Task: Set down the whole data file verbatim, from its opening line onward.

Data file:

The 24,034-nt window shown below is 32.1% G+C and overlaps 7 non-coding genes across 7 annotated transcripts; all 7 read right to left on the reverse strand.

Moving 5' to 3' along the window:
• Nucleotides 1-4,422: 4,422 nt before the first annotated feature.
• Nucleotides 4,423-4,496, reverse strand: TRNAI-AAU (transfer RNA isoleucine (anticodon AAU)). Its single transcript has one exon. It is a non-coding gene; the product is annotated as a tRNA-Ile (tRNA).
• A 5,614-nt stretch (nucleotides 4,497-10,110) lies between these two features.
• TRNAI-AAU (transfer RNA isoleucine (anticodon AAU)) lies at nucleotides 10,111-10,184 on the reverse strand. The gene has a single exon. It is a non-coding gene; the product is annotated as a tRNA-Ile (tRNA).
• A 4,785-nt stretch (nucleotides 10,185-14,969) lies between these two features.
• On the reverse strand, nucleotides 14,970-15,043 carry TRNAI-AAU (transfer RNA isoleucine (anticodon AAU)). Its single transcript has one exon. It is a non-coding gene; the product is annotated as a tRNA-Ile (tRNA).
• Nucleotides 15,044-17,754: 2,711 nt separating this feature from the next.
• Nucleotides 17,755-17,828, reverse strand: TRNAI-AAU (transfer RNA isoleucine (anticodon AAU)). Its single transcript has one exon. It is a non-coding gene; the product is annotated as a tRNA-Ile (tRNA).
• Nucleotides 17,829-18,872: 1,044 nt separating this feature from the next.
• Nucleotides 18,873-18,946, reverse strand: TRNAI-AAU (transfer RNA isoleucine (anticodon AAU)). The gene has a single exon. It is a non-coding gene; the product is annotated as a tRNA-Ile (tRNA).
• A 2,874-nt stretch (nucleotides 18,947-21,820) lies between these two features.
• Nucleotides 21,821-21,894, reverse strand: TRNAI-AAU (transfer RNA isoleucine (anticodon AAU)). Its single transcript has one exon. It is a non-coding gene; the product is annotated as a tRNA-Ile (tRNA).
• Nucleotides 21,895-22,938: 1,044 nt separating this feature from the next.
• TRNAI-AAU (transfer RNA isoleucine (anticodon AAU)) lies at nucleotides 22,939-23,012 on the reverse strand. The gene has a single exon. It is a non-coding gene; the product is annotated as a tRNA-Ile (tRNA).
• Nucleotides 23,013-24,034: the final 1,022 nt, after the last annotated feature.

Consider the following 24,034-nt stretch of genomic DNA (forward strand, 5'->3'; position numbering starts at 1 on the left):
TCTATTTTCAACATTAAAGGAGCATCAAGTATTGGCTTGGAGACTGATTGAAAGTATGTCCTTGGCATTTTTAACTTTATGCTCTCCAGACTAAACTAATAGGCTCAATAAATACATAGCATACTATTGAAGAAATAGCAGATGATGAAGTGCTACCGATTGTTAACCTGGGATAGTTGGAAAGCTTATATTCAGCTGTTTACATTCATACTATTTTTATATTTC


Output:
The 24,034-nt window shown below is 32.1% G+C and overlaps 7 non-coding genes across 7 annotated transcripts; all 7 read right to left on the reverse strand.

Moving 5' to 3' along the window:
• Nucleotides 1-4,422: 4,422 nt before the first annotated feature.
• Nucleotides 4,423-4,496, reverse strand: TRNAI-AAU (transfer RNA isoleucine (anticodon AAU)). Its single transcript has one exon. It is a non-coding gene; the product is annotated as a tRNA-Ile (tRNA).
• A 5,614-nt stretch (nucleotides 4,497-10,110) lies between these two features.
• TRNAI-AAU (transfer RNA isoleucine (anticodon AAU)) lies at nucleotides 10,111-10,184 on the reverse strand. The gene has a single exon. It is a non-coding gene; the product is annotated as a tRNA-Ile (tRNA).
• A 4,785-nt stretch (nucleotides 10,185-14,969) lies between these two features.
• On the reverse strand, nucleotides 14,970-15,043 carry TRNAI-AAU (transfer RNA isoleucine (anticodon AAU)). Its single transcript has one exon. It is a non-coding gene; the product is annotated as a tRNA-Ile (tRNA).
• Nucleotides 15,044-17,754: 2,711 nt separating this feature from the next.
• Nucleotides 17,755-17,828, reverse strand: TRNAI-AAU (transfer RNA isoleucine (anticodon AAU)). Its single transcript has one exon. It is a non-coding gene; the product is annotated as a tRNA-Ile (tRNA).
• Nucleotides 17,829-18,872: 1,044 nt separating this feature from the next.
• Nucleotides 18,873-18,946, reverse strand: TRNAI-AAU (transfer RNA isoleucine (anticodon AAU)). The gene has a single exon. It is a non-coding gene; the product is annotated as a tRNA-Ile (tRNA).
• A 2,874-nt stretch (nucleotides 18,947-21,820) lies between these two features.
• Nucleotides 21,821-21,894, reverse strand: TRNAI-AAU (transfer RNA isoleucine (anticodon AAU)). Its single transcript has one exon. It is a non-coding gene; the product is annotated as a tRNA-Ile (tRNA).
• Nucleotides 21,895-22,938: 1,044 nt separating this feature from the next.
• TRNAI-AAU (transfer RNA isoleucine (anticodon AAU)) lies at nucleotides 22,939-23,012 on the reverse strand. The gene has a single exon. It is a non-coding gene; the product is annotated as a tRNA-Ile (tRNA).
• Nucleotides 23,013-24,034: the final 1,022 nt, after the last annotated feature.

Consider the following 24,034-nt stretch of genomic DNA (forward strand, 5'->3'; position numbering starts at 1 on the left):
TCTATTTTCAACATTAAAGGAGCATCAAGTATTGGCTTGGAGACTGATTGAAAGTATGTCCTTGGCATTTTTAACTTTATGCTCTCCAGACTAAACTAATAGGCTCAATAAATACATAGCATACTATTGAAGAAATAGCAGATGATGAAGTGCTACCGATTGTTAACCTGGGATAGTTGGAAAGCTTATATTCAGCTGTTTACATTCATACTATTTTTATATTTC